DHAKA (Reuters) - Thousands of angry textile workers demonstrated in the outskirts of Dhaka on Monday after a fire swept through a garment workshop at the weekend, killing more than 100 people in Bangladesh’s worst-ever factory blaze.
Another fire broke out in a multi-storey garment factory in a Dhaka suburb on Monday, but a fire brigade official said the blaze was under control and there were no immediate reports that anyone had died in the latest blaze.
Workers of Tazreen Fashions and residents blocked roads and forced the closure of other factories in the industrial suburb of Ashulia, where the huge fire started on Saturday, demanding that those responsible for the disaster be punished.
“I haven’t been able to find my mother,” said one worker, who gave her name as Shahida. “I demand justice, I demand that the owner be arrested.”
Police and officials said narrow exits in the nine-storey building trapped workers inside, killing 111 people and injuring more than 150. (SEE SLIDESHOW here)
“This disastrous fire incident was a result of continuing neglect of workers’ safety and their welfare,” said Amirul Haque Amin, president of Bangladesh’s National Garment Workers Federation.
“Whenever a fire or accident occurs, the government sets up an investigation and the authorities - including factory owners - pay out some money and hold out assurances to improve safety standards and working conditions. But they never do it.”
Working conditions at Bangladeshi factories are notoriously poor, with little enforcement of safety laws, and overcrowding and locked fire doors are common. More than 300 factories near the capital shut for almost a week this year as workers demanded higher wages and better conditions.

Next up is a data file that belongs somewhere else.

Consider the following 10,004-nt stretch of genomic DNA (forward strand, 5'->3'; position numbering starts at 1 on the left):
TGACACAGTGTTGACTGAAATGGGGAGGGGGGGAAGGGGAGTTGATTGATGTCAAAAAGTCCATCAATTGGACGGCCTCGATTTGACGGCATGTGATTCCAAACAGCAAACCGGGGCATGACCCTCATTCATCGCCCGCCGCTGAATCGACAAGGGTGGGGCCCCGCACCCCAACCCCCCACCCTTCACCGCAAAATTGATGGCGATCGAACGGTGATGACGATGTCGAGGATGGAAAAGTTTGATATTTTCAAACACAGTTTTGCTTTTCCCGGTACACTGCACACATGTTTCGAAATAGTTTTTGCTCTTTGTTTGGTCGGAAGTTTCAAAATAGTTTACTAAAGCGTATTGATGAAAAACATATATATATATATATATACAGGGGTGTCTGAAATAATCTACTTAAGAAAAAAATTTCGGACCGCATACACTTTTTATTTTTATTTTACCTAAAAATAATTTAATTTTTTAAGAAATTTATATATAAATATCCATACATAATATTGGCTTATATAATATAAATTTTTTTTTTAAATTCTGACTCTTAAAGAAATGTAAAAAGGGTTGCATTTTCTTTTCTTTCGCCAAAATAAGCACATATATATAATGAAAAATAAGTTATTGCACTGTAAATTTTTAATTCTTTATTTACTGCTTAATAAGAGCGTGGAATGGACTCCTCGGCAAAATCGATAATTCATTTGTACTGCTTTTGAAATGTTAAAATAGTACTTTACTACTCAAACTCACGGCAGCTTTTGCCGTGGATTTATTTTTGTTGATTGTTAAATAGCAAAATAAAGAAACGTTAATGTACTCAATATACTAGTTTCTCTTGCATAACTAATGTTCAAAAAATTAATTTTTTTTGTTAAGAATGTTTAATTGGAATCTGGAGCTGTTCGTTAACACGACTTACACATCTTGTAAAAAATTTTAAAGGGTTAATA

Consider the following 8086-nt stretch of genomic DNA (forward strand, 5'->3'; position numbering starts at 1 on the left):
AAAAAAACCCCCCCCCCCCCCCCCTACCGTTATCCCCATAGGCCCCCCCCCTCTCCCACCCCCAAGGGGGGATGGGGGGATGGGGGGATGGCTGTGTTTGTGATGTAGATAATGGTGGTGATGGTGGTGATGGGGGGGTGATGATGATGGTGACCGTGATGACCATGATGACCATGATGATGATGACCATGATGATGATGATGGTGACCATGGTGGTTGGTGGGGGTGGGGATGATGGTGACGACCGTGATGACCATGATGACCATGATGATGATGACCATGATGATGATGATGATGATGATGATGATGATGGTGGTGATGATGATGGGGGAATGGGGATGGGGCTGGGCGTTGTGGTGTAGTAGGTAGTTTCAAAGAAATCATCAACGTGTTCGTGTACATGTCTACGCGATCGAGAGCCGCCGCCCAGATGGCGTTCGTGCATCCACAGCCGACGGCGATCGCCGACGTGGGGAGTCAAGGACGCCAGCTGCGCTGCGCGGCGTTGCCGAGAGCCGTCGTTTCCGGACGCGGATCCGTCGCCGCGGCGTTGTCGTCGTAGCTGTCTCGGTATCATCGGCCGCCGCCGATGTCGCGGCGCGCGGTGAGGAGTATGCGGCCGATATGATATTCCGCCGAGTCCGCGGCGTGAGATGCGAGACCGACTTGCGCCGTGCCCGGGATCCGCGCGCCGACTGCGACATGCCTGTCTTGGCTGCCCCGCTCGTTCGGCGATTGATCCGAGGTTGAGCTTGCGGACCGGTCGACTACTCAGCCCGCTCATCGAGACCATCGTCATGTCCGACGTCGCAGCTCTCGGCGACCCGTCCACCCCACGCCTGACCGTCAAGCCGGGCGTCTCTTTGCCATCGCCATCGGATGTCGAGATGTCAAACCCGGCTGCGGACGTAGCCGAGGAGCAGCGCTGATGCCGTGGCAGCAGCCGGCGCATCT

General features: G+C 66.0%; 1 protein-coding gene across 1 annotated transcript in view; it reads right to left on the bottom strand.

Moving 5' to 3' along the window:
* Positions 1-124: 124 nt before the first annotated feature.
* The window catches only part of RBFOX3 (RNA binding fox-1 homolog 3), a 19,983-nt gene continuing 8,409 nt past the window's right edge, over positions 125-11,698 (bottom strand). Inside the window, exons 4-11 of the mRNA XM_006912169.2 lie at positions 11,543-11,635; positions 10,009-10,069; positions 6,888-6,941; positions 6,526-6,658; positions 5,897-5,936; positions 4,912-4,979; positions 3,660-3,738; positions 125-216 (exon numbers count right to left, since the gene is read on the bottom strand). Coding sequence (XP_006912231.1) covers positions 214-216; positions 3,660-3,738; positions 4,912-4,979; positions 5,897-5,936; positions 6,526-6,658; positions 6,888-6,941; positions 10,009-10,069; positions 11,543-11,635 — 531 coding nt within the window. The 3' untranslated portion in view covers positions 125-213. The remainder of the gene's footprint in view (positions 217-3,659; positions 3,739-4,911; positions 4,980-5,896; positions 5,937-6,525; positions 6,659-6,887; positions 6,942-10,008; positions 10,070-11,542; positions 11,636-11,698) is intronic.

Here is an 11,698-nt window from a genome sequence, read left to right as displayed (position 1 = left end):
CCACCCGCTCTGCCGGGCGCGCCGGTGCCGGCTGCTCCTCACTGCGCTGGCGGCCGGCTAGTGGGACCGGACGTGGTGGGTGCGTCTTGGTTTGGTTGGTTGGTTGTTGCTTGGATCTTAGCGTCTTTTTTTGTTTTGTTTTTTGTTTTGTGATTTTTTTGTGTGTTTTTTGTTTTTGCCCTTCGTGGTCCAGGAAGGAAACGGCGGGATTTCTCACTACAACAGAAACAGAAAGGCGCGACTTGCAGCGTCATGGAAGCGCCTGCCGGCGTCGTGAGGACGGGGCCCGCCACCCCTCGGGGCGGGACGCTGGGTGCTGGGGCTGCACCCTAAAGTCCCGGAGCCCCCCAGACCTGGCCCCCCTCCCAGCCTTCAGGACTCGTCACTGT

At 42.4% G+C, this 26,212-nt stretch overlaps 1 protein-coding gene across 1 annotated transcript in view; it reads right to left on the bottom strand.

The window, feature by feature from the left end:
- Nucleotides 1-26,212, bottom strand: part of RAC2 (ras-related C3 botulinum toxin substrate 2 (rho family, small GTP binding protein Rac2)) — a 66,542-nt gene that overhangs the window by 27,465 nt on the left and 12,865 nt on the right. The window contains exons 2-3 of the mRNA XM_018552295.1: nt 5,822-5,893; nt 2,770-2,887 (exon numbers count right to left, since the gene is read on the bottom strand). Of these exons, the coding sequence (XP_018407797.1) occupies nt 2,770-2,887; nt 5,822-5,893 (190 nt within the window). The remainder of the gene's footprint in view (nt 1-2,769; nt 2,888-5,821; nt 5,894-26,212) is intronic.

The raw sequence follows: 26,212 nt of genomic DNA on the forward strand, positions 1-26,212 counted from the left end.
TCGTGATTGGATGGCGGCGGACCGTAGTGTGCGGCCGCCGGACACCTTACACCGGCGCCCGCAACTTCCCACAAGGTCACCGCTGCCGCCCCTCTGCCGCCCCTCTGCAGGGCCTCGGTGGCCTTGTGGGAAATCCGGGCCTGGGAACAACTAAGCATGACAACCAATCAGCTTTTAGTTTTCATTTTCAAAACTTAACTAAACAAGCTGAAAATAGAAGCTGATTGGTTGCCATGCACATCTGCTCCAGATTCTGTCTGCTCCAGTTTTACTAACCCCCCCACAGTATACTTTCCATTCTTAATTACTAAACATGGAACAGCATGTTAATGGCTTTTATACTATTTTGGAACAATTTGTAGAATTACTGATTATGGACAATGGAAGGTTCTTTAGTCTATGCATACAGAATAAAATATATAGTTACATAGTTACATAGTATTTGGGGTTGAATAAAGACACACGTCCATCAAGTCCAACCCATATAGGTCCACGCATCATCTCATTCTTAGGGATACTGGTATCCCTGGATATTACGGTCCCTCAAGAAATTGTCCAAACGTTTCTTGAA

At least 500 people have died in clothing factory accidents in Bangladesh since 2006, according to fire brigade officials.
Bangladesh has about 4,500 garment factories and is the world’s biggest exporter of clothing after China, with garments making up 80 percent of its $24 billion annual exports.
Hong Kong-listed Li & Fung said in a statement that it had placed orders for garments from Tazreen Fashions which were being manufactured on the premises where the fire broke out. It said it would provide relief to victims’ families, and carry out its own investigation into what caused the blaze.
A spokesperson for U.S. retail chain Wal-Mart Stories Inc. in India said the company was “trying to determine if the factory has a current relationship with Walmart or one of our suppliers”.
Reporting by Serajul Quadir and Anis Ahmed; Writing by John Chalmers; Editing by Robert Birsel